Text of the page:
In a victory for public safety, our economy, and human dignity, the House passed H.4461 – An Act Relative to Work and Family Mobility. This legislation allows anyone in Massachusetts to apply for a driver’s license, regardless of immigration status. The reality is that many undocumented immigrants currently living in Massachusetts are driving now, and no doubt will continue to drive. We need to ensure that these drivers have standardized identification, access to insurance, and are required to have appropriate road safety training. Unlicensed drivers on the road make us all less safe. I have long supported and co-sponsored this measure and am pleased to see it pass the House with a veto-proof majority, making Governor Baker’s veto pen irrelevant.
In order to apply for a driver’s license, all applicants will have to produce at least two documents to prove their identity and date of birth. For those that worry about undocumented immigrants circumventing other laws related to lawful residence, those who cannot prove lawful presence will be ineligible for a REAL ID, the new federally required form of identification. The legislation also prohibits the RMV from disclosing personal information about applicants, except those authorized by the Attorney General.
There are nearly 182,000 undocumented immigrants in Massachusetts, about one-sixth of the state’s overall immigrant population, and 78% of them are people of color. About 32% work in the service industry, and 31% work in management, business, science, and the arts, and more than one-third of these individuals have a bachelor’s degree or higher. In 2016, undocumented immigrants contributed $8.8 billion to the state’s economy and paid about $184.6 million in state and local taxes. These positive economic statistics related to immigrants and their impact on the economy are not only true here in Massachusetts, but all around the country, as supported by many studies.
While I am a big proponent of public transportation and biking, driving is essential for many people in the Commonwealth. That may be true because of where they live, the hours they work, or the increased health risk that comes from taking public transportation during a pandemic. We must ensure that this population has access to driver’s licenses, not just because it is the right thing to do, but also because it will generate state revenue. Newly licensed Massachusetts drivers will generate about $5 million in initial fee revenue for the state within the initial three years of the issuance of licenses, inspections, and other services. This measure will also create $5.1 million per year in additional tax revenues once the law is fully implemented.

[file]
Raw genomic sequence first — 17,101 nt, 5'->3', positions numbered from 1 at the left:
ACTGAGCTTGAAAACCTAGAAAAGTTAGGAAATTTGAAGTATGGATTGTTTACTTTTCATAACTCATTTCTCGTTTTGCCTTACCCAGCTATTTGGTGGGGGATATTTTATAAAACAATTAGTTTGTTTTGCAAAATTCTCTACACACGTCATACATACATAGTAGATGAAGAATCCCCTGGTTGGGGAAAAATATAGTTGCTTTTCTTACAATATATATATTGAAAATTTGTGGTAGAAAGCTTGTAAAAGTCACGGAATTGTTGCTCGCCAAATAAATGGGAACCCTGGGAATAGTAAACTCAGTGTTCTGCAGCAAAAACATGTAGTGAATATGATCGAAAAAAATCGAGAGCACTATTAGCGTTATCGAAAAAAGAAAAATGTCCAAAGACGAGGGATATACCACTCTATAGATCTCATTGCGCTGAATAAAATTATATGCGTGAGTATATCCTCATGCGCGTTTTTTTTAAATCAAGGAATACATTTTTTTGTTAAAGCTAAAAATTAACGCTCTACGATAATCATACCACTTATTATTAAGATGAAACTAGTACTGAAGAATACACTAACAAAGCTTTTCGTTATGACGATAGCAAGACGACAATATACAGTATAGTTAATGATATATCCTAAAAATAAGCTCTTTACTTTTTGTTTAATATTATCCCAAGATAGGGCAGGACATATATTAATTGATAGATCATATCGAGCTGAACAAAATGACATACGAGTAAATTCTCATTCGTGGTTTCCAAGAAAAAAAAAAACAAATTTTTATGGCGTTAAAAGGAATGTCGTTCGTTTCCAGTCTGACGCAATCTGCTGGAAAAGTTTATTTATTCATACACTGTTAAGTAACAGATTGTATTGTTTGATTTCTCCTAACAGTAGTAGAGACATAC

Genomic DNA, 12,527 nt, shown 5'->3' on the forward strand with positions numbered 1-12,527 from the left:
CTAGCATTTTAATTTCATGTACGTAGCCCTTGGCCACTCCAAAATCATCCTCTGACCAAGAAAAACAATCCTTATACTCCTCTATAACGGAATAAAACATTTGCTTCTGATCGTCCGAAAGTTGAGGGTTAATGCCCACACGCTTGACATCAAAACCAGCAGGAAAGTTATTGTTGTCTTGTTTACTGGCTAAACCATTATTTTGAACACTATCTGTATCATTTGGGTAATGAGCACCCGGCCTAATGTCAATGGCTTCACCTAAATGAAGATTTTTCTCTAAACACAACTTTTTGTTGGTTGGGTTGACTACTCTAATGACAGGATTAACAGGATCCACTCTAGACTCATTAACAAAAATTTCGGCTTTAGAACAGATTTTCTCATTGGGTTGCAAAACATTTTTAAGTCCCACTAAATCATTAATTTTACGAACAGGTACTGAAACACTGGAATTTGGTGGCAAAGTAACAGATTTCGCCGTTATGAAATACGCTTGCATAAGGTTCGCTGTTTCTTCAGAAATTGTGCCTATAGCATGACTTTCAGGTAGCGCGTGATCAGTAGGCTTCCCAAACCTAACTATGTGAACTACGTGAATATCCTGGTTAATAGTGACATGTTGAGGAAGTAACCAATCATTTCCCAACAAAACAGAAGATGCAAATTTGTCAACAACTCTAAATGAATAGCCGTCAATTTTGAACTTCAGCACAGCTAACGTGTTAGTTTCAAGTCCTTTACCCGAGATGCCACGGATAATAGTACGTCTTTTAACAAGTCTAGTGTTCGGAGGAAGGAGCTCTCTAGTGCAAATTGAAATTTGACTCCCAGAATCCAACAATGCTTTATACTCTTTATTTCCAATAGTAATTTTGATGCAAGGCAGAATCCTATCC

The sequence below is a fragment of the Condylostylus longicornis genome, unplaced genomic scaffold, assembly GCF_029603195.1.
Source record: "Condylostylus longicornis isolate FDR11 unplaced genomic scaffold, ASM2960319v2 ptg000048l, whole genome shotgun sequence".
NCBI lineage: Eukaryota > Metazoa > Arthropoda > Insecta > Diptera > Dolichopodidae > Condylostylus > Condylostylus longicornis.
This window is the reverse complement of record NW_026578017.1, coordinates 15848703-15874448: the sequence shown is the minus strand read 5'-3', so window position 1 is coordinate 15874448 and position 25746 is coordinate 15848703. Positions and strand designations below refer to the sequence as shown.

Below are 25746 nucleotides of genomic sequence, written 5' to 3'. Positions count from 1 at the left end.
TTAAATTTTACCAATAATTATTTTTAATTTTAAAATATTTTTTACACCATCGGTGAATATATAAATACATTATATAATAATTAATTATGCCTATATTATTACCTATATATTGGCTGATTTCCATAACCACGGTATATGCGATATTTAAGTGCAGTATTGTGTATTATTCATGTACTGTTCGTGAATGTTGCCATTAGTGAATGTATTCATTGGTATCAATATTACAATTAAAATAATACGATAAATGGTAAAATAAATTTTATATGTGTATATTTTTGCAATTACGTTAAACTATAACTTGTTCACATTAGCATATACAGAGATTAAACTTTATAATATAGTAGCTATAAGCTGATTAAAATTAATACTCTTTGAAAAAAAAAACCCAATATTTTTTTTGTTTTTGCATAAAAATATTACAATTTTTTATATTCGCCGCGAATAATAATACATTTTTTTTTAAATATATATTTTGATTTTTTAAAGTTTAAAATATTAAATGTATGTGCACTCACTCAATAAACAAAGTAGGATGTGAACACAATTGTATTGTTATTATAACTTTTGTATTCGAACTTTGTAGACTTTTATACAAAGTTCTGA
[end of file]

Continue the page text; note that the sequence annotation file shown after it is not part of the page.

Many in law enforcement support this idea. The Massachusetts Major Chiefs of Police Association, 42 Police Chiefs across the state, 8 Sheriffs, 8 District Attorneys, and Attorney General Maura Healey all support this legislation. Police officers believe that the passage of this law will make the identification process easier during traffic stops and could help avoid unnecessary negative interactions, thereby building trust between communities and law enforcement. With more trust, we are likely to see crimes that have previously gone unreported, like domestic violence, get reported and prosecuted. Victims or witnesses to crimes will know that if they are asked to show identification, they will be able to do so without risking deportation simply for interacting with the police.
In addition, after similar bills were passed, California saw a 10% decrease in hit and run accidents, and Connecticut saw a 9% decrease. When undocumented drivers are in accidents, they are more likely to stay on the scene if they have a license because any ensuing interaction with law enforcement is less fraught for them. Increased access to driver’s licenses also means increased numbers of motorists with car insurance. More insured drivers mean accident costs will be split between drivers rather than falling solely on the insured driver, and that means lower insurance rates for everyone.
Again, allowing anyone to apply for a driver’s license is both a public safety issue, a boon to state revenue and the economy, and a matter of advancing basic human rights. The passage of this legislation also improves racial equity in Massachusetts, as many of our immigrants are persons of color. The bill now goes to the Senate. If this idea ultimately becomes law, Massachusetts will be the 17th state in the nation to do so. I will continue to push for the passage of the Work and Family Mobility Act this session. For those curious to read more about this policy area, the Massachusetts Budget and Policy Center wrote a paper which you can read here.